Reducing Packaging and Waste

Excess packaging and waste can be a headache for your employees, especially if you’re asking them to do more with less.

To preserve the environment, your workers will have to break down boxes, recycle plastic wrap and other forms of packaging. This will also add to your maintenance costs as you try to reuse and dispose of all this waste. Every time a new order comes in the door, your team may have to spend several minutes or more getting rid of this packaging.

Consider reducing your environmental impact by getting rid of as much packaging as possible. Look for ways to protect your products on the road and in storage without wrapping them in layers of plastic and cardboard.

Use industrial wire baskets for storage and shipping. These containers are completely reusable so you don’t have to keep ordering more supplies. They also keep your inventory visible, freeing your workers from the  worry of opening containers and shifting through boxes when time is of the essence.  These baskets are best for moving merchandise through your facility. They come with wheels, but they are much easier to use than forklifts. You can use them to store unwrapped consumer goods, such as toys, electronics, home goods and other popular items.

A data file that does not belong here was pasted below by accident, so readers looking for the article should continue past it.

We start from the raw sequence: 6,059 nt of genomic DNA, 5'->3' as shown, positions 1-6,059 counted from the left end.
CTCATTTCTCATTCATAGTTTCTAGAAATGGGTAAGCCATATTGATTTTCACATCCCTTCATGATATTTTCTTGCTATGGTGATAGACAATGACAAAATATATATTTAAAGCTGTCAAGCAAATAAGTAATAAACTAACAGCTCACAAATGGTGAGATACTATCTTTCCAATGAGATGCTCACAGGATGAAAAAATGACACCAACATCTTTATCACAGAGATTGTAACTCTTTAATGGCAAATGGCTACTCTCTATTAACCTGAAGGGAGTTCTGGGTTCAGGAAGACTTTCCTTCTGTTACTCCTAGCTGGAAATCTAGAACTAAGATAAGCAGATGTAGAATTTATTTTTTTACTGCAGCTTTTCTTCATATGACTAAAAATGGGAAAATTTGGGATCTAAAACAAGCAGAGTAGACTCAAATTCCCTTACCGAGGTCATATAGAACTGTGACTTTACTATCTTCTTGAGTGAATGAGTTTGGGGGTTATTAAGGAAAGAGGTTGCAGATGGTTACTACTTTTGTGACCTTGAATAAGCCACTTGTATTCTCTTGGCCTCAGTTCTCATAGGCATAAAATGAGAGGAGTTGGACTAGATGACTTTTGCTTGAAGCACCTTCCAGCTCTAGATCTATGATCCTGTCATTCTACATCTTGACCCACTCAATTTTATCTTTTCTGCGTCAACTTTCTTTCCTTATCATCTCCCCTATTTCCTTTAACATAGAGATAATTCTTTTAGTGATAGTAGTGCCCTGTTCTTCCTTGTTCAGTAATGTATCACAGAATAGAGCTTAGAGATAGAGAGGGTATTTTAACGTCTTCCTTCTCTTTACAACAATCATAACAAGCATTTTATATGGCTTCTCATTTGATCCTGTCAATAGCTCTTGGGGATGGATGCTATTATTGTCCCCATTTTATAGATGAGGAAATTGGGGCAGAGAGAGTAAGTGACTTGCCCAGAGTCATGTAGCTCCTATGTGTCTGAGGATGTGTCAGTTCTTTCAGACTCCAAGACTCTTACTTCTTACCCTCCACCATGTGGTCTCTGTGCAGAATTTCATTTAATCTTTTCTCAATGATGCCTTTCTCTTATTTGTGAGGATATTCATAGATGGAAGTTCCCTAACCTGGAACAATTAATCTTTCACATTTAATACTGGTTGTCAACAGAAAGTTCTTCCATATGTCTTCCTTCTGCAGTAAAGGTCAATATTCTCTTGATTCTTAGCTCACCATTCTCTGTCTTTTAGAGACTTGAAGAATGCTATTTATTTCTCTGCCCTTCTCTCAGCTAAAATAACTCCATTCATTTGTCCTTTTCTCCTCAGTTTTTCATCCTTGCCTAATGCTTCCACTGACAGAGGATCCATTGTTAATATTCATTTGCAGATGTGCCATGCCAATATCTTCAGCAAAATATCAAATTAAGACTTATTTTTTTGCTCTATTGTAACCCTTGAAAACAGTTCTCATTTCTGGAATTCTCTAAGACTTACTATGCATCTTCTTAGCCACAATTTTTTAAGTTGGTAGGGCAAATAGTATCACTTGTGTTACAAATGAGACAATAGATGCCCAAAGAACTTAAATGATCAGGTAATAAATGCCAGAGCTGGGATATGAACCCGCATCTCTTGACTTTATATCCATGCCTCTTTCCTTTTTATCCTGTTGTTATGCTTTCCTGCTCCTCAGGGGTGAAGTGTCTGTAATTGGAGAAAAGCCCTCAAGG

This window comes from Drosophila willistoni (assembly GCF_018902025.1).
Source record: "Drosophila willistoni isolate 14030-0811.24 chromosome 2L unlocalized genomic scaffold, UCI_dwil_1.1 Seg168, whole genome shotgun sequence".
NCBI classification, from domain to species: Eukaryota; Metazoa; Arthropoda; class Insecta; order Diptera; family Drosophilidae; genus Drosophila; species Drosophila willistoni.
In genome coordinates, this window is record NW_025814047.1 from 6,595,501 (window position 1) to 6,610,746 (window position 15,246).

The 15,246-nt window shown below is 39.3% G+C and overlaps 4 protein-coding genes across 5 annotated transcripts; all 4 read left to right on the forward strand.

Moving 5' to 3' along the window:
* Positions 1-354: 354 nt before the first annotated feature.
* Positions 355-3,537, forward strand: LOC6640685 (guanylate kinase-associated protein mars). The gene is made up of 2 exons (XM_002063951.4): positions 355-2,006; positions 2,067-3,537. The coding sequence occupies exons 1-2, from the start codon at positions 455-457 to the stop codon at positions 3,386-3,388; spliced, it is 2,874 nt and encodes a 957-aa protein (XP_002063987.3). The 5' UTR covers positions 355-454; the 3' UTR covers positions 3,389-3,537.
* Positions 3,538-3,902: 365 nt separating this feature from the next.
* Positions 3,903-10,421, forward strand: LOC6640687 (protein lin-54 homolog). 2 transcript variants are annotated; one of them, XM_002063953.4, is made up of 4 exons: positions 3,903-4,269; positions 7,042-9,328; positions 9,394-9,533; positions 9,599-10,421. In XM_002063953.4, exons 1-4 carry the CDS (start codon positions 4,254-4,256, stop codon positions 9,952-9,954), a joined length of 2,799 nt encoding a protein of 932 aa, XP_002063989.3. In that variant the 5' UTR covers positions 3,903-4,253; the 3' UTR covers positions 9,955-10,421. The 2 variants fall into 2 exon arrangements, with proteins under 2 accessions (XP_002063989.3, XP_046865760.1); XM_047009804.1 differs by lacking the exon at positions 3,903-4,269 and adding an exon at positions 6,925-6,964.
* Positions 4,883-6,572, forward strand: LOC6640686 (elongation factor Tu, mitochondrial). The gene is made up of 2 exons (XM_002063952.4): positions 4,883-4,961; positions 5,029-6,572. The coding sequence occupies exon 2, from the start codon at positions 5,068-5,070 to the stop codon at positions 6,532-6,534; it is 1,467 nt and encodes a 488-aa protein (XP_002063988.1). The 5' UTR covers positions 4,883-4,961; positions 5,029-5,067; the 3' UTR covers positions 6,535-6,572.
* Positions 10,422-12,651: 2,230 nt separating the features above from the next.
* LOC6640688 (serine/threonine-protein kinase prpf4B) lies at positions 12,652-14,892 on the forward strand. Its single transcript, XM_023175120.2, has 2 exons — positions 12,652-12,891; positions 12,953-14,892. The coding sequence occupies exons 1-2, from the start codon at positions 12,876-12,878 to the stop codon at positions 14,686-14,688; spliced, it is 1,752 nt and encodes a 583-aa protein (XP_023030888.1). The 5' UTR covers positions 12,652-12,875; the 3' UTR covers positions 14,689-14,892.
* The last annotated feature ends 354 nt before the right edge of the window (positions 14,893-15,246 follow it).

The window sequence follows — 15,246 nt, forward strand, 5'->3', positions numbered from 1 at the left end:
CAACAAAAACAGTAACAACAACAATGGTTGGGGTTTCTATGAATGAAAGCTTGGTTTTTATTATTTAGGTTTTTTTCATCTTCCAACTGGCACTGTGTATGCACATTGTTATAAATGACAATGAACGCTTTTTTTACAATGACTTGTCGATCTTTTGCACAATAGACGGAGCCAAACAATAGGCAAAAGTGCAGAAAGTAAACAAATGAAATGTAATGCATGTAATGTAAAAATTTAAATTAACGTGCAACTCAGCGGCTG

When moving your goods, we recommend the use of pallet containers. Plastic, reusable pallets will help you improve efficiency at every turn. Your workers and automatic forklifts can easily move pallets without damaging the contents of your packages. Pallets create more stability so you don’t have to invest as much in packaging.

For more quality assurance and control, use containers as close in size to the pallet as possible to reduce the chances of turbulence. Plastic bulk bins tend to be a great choice. You can move large quantities of goods in less time without putting your products at risk.

When handing off your goods to the consumer or client, utilize reusable bins and totes instead of disposable cardboard boxes. Your team won’t have to build up these boxes before sending out your orders. Your customers will appreciate your commitment to the environment as well. Just make sure you get these containers back when dropping off orders.

Less packaging also means fewer points of contact. When it comes to the spread of infectious disease, having your workers lift large containers with a forklift is often much safer than having them pick up dozens of boxes by hand.

From sustainability to increasing worker efficiency, the warehousing logistics industry is changing fast. As a business manager, don’t sleep on these trends. Use these tips to transform your operations so you can get a leg up on the competition. It’s all about working smarter, not harder as you help your employees make the most of your existing space.

 

David Madden is the President and Founder of Container Exchanger.